Indian And Victory Sales Increase In Tough Motorcycle Market

The latest financial figures from Polaris, parent company of both the Indian and Victory motorcycle brands as well as the unique Slingshot, furthers the appearance all is not well in heavy cruiser segment.

With Harley-Davidson and the combined brands of Polaris essentially owning the cruiser market in North America, their financial results are a good indicator of what type of motorcycles new riders are attracted to.

Aside from owning the brands outlined above, Polaris also manufactures powersport vehicles including Off-Road Vehicles (ORV) and snowmobiles. As with other similar companies Polaris earns money from apparel, parts and accessories over all the various brands.

According to information released by Polaris this morning, motorcycle retail sales increased high-single digits percent, and as expected, ORV retail sales were down high-single digits during the quarter. Total Company North American retail sales were down nine percent for the quarter, which wasn’t a surprise to those in-the-know at Polaris.

Citing weak industry trends Polaris noted the average selling price was down 1% across its entire motorcycle line in the third quarter of 2016. More on this later.

2017 Indian Chief Classic – Source Indian Motorcycle

Before delving into the two-wheeled details, an overall snapshot shows a third quarter net income of $32.3 million for the quarter ended September 30, 2016 compared to $155.2 million reported in the third quarter of 2015. Sales for the third quarter of 2016 totaled $1,185.1 million, down 19 percent from last year’s third quarter sales of $1,456.0 million.

Polaris explained the large drop in net income was due to issues with its model year 2014 Polaris Ranger XP 900 which was recalled in September 2016 due to possible fire hazards.

“Our third quarter results, while discouraging, were in line with our revised guidance and reflect our ongoing execution of the RZR recalls and significant quality and safety improvement initiatives,” commented Scott Wine, Polaris’ Chairman and Chief Executive Officer. “During the past three months, we have accelerated our efforts to get our loyal owners back to riding safely, and are now over 50 percent complete with the RZR 900/1000 recalls and slightly below 50 percent on the more recent RZR Turbo recall notice.”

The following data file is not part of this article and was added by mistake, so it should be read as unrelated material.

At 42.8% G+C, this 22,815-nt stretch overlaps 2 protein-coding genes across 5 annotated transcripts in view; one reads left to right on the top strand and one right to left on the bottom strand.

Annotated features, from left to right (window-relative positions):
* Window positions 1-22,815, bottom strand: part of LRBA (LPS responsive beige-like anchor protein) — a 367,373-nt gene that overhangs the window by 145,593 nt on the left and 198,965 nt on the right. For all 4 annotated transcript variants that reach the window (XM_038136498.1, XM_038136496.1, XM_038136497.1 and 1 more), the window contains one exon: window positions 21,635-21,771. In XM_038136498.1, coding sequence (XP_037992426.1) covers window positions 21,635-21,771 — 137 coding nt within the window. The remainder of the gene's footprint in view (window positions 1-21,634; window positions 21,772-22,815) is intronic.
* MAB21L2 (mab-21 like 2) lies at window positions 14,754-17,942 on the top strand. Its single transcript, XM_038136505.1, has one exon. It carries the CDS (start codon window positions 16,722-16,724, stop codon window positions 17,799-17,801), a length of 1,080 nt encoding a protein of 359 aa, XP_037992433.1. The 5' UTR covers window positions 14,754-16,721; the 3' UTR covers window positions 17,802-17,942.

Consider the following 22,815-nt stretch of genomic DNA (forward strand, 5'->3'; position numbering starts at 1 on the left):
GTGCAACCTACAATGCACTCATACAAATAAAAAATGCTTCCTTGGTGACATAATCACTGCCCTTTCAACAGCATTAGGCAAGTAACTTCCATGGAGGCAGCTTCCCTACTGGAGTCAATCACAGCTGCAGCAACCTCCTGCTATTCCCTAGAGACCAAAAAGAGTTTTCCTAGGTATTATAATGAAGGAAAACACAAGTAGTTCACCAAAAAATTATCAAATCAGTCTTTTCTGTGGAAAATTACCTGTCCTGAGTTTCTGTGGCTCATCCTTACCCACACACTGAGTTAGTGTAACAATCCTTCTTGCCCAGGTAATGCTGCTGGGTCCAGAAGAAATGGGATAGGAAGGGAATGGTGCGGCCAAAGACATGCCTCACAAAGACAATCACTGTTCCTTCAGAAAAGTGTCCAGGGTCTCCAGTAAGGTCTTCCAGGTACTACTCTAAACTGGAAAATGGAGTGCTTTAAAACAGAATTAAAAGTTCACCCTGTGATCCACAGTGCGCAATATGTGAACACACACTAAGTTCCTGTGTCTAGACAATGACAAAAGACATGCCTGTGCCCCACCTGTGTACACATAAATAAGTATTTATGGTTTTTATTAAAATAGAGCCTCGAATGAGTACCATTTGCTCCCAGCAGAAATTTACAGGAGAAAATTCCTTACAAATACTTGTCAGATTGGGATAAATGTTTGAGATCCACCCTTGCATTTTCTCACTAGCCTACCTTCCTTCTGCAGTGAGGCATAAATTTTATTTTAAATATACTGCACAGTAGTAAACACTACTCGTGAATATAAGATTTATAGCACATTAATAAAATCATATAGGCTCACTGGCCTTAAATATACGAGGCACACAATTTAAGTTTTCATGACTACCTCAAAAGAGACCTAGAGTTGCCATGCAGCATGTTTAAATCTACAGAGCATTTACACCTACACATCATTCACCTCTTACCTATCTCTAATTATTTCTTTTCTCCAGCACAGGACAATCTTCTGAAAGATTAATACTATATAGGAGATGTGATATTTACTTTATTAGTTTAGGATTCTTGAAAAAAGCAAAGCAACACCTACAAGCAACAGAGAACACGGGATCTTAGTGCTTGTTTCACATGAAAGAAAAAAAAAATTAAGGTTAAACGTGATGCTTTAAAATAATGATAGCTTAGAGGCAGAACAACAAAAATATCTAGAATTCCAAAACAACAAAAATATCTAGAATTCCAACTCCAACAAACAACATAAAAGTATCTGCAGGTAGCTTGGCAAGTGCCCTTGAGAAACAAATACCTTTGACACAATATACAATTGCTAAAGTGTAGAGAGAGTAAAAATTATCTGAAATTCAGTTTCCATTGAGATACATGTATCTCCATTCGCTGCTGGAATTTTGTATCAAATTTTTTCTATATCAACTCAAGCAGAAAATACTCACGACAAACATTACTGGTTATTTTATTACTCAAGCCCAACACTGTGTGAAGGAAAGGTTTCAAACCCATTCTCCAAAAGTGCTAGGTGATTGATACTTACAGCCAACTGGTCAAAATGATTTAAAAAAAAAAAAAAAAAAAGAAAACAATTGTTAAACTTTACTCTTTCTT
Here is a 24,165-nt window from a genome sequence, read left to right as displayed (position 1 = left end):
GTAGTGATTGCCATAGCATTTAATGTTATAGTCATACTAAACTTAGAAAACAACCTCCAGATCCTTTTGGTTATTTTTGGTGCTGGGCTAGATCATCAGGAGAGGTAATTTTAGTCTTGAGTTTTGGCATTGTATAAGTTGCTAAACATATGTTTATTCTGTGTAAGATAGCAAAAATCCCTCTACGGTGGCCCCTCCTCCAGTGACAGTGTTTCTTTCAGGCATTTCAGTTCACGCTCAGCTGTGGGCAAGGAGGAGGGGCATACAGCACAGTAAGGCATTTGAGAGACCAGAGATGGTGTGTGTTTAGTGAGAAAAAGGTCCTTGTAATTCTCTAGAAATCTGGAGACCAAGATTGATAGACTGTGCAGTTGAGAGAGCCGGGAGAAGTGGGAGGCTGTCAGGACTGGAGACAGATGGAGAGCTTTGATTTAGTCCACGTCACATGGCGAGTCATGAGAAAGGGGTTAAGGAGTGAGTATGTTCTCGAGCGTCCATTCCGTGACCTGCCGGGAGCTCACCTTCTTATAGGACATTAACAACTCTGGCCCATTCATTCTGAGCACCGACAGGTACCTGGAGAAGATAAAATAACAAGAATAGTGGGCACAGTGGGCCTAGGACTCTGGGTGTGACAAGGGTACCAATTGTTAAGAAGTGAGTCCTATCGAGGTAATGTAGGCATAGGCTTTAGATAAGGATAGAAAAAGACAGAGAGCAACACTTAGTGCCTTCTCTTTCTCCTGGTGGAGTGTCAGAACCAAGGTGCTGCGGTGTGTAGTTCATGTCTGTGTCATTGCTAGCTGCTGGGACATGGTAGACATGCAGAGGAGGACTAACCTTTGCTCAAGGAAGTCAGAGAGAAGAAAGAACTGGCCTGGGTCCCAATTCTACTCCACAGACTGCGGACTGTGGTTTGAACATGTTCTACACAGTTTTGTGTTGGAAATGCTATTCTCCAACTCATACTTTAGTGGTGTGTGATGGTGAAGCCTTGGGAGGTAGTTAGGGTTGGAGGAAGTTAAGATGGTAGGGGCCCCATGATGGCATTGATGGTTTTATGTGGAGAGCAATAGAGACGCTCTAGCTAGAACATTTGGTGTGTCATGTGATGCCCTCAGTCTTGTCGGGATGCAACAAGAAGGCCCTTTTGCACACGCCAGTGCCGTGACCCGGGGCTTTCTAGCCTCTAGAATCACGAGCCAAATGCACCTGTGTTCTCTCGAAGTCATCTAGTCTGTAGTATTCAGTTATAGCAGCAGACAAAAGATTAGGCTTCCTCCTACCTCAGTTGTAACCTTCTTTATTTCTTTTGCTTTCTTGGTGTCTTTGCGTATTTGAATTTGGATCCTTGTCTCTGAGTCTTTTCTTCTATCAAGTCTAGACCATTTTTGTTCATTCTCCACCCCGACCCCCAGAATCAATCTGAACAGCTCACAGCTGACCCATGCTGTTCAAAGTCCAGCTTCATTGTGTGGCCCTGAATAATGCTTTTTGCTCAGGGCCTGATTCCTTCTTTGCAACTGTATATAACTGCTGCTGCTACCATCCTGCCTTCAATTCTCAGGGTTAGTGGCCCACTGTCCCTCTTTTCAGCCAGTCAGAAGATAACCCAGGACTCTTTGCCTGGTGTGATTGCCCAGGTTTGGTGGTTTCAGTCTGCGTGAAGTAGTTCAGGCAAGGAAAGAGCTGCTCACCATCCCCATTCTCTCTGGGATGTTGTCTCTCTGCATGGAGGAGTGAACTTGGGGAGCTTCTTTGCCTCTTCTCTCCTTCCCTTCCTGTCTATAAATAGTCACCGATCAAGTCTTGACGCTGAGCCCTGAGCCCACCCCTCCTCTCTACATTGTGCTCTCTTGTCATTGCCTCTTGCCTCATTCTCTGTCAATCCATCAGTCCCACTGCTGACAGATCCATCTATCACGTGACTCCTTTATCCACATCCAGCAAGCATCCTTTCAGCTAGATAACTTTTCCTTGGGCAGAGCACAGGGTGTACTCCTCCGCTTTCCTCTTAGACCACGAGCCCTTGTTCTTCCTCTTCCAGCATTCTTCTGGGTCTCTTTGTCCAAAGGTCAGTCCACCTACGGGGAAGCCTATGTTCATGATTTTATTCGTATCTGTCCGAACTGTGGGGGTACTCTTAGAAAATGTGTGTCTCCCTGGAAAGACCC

Third quarter results included expenses totaling approximately $65 million for increased warranty, legal and other costs associated with product recall activity. Other ongoing issues affecting the powersports segment such as shorter winters impacting snowmobile sales and a challenged oil and gas industry hitting Polaris’ ORV products were also highlighted.

“In addition to these recall challenges, we continued to face a weak overall Powersports industry, but were encouraged by continued retail strength for Indian and our overall motorcycle business, and the return to growth for side-by-sides in September,” Wine continued.

The observation about the strength of its motorcycle sales is interesting as it seems to depend on what part of those numbers are being considered. It should be noted, the financial information at hand at the time of writing compiled sales of motorcycles, parts, apparel and accessories into one number. But with price of a motorcycle so much larger than any piece of apparel or part, the numbers shouldn’t be skewed to any notable degree.

2017 Victory Octane – Source Victory Motorcycles

Riding into the numbers

Comparing the first nine months of 2016 to the same time last year gives a much better impression than comparing the last financial quarter year over year. Sales were up for the first nine months by 13 percent when compared to the year before while sales for the last quarter of 2016 were down by 3 percent when compared to 2015.

Polaris explains these results by noting Victory and Indian motorcycles grew with the overall numbers affected by lower Slingshot sales. However, fans of the three-wheeled roadster shouldn’t be disappointed, Polaris attributed the lower sales numbers as a ‘shipment timing’.

As for the decreases in Gross Profit, warranty expense related to recent safety and service bulletins, primarily for Slingshot was the cause, according to Polaris.

North American consumer retail demand for the Polaris motorcycle segment, which includes Victory, Indian Motorcycle and Slingshot, increased high-single digits percent during the 2016 third quarter with Indian Motorcycle and Victory increasing low-teens percent combined.

The biggest takeaway for motorcycle enthusiasts should come from a single sentence in this part of the financial results. Overall motorcycle industry retail sales 900cc and above was down high-single digits percent in the 2016 third quarter.